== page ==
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BSO Dans La Lune

Michael Daugherty, composer
In my preview of the fall concert season in Washington, I admitted some disappointment about the looks of Marin Alsop's second season at the helm of the Baltimore Symphony Orchestra. Her first official program this weekend showed that the bloom is not really off the rose, although the programming still seems a little less daring. At the heart of this program was the latest evidence of Alsop's devotion to living and American composers, the percussion concerto UFO by Michael Daugherty (b. 1954). It was commissioned for the National Symphony Orchestra's percussion festival ("Drums along the Potomac") in 1999, and the premiering soloist (and dedicatee), the Scottish percussion virtuosa Evelyn Glennie, played it yet again at Meyerhoff Hall on Friday night.

Alsop begins her season-long tribute to her one-time mentor, Leonard Bernstein, next week. Listening to Daugherty's extraterrestial-inspired work made me aware of several parellels with Bernstein's music: both are glossy, susceptible to cross-pollination with Broadway and jazz, occasionally vulnerable to fatal quirkiness. The piece's solo part, which calls for a stage-filling battery in several stations, alternates between a more traditional conception of percussion as meter-reinforcing pulse and an opposing range of improvised sounds noteworthy for its unpredictability. At various points, the slender, sorceress-like Glennie strode down the aisle with an amplified waterphone (so overused in The First Emperor), cranked a large siren, and frantically manipulated an endless variety of little noisemakers spread out on a mat. It was as cooky as the cultural phenomenon, UFO followers, it sought to embody.

Glennie's performance was astonishing to watch, especially in the more demanding movements that featured her primarily at the xylophone, vibraphone, and drum set. At times Alsop had her work cut out just to keep the orchestra in line with Glennie, which brought to mind that Glennie's accomplishment is all the more remarkable because she is hearing-impaired (she plays in bare feet, which she has said helps her sense vibrations more clearly). Regrettably, her recent forays into motivational speaking and jewelry design may make her become a parody of herself or just primarily a business. In any case, seeing her perform is still nothing short of stunning.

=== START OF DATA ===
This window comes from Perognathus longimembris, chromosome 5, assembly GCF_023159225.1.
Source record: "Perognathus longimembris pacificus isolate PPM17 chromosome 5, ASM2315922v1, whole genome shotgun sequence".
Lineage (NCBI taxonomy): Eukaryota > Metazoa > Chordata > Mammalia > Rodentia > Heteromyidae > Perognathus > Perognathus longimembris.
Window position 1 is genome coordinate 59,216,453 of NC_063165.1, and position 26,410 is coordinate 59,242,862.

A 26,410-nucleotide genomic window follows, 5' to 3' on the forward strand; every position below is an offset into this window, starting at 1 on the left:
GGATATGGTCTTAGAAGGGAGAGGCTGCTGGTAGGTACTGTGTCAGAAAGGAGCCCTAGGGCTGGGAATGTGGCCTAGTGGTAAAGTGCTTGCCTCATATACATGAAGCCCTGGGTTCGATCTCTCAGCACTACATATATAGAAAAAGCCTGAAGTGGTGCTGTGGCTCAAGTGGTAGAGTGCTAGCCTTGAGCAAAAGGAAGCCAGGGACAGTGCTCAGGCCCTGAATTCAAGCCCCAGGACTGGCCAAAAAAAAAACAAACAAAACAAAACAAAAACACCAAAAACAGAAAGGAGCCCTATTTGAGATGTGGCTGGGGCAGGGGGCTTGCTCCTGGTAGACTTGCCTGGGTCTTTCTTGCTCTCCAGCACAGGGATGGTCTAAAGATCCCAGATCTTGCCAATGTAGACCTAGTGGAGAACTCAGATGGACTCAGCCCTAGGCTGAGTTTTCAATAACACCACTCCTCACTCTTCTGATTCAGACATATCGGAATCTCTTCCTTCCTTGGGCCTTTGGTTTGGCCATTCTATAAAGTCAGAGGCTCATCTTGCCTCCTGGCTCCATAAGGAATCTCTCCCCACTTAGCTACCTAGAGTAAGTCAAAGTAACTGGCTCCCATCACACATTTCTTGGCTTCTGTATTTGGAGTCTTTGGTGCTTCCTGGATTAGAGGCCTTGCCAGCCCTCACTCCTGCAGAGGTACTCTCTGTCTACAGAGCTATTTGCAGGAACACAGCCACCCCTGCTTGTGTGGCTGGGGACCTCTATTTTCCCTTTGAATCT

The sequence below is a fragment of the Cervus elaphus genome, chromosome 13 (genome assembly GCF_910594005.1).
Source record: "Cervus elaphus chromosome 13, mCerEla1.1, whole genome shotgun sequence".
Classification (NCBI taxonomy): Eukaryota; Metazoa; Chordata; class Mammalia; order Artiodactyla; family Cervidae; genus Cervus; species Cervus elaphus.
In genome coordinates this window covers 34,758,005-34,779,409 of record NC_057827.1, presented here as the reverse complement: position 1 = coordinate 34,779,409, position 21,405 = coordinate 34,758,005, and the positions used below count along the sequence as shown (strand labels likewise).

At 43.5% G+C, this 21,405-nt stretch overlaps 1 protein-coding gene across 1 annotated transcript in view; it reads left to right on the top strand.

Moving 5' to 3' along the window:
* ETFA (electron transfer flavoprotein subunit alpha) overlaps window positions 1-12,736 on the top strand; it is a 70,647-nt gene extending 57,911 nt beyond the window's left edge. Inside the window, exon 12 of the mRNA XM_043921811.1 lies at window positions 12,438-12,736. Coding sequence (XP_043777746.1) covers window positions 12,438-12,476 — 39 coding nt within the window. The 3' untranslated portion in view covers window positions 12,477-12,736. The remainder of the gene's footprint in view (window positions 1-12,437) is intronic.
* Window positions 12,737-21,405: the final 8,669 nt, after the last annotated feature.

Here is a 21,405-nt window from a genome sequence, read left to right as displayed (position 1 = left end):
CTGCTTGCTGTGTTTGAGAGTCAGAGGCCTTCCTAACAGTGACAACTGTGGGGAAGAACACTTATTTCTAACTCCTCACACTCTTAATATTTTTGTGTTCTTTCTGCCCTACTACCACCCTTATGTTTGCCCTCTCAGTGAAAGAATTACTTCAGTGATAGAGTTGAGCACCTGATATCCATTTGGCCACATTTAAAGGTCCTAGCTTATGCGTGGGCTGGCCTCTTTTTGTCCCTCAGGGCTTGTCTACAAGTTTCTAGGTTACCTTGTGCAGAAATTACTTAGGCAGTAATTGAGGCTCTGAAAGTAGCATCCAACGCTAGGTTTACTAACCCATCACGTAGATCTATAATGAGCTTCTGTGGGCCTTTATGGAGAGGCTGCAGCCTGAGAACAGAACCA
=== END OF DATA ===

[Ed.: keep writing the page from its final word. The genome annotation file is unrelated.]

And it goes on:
Other Reviews:

Joe Banno, The Baltimore Symphony's Space Adventure, Without the Cosmos (Washington Post, September 20)

Tim Smith, BSO ventures out of this world in season opener (Baltimore Sun, September 19)

Tim Smith, Quick Hit: Evelyn Glennie (Baltimore Sun, September 18)

Suzanne Collins, BSO Kicks Off Season With A Unique Sound (WBJZ, September 18)
It was a bit of a stretch to match a work about outer space with Holst's astrological suite The Planets, which is not about the cosmic bodies themselves but about their influence on people's lives. With more familiar repertory, Alsop tends to push the musicians harder, faster, and wilder, milking the work for its dramatic potential. Her Mars was fast and focused on the driving evenness of the pervasive beat rather than the sweep of melody. It led to an appropriately militant sound, with all of the crescendi and swells maximized. The perilous horn solos of Venus were all suave and sure, as was the intonation of the winds (moreso than the violin solos). Alsop did a good job of holding down the sound to emphasize unusual colors, like the celesta in Mercury, which was breathless and a little scattered.

The hymn in Jupiter, later known as Thaxted, was monolithic and congregational, almost uninflected. Uncharacteristically, the trumpets had a few imprecise attacks, and it was hard not to miss the organ part that is so memorable in the Uranus movement (yes, that's right, the organ in Uranus -- cue rimshot). The women's chorus in Neptune, made up of members of the Baltimore Choral Arts Society under the direction of Tom Hall, were suitably atmospheric, as the final movement, in 5/4 like Mars, rounded out the mirror form of the work.

The only false note was the opening work, the immolation scene from Wagner's Götterdämmerung. The strings and indeed the whole orchestra had a massive sound, like a wall of cyclopean blocks -- none of that Boulezian transparency in Alsop's Wagner. Some of the sectional transitions were a little rough around the edges, something a little more rehearsal time would have improved. All in all, it was an auspicious start. At intermission I spoke to a young Baltimorean who was at his first classical concert. An amateur rock musician, a friend had given him a season subscription and he found himself pleasantly surprised. It was no coincidence that Glennie's performance and the Daugherty piece were critical to the good first impression.

We are looking forward to next week's program even more, because it will combine the first symphonies of Leonard Bernstein and Gustav Mahler, with mezzo-soprano Kelley O'Connor as soloist, on September 26 (Strathmore) and September 27 to 29 (Meyerhoff).

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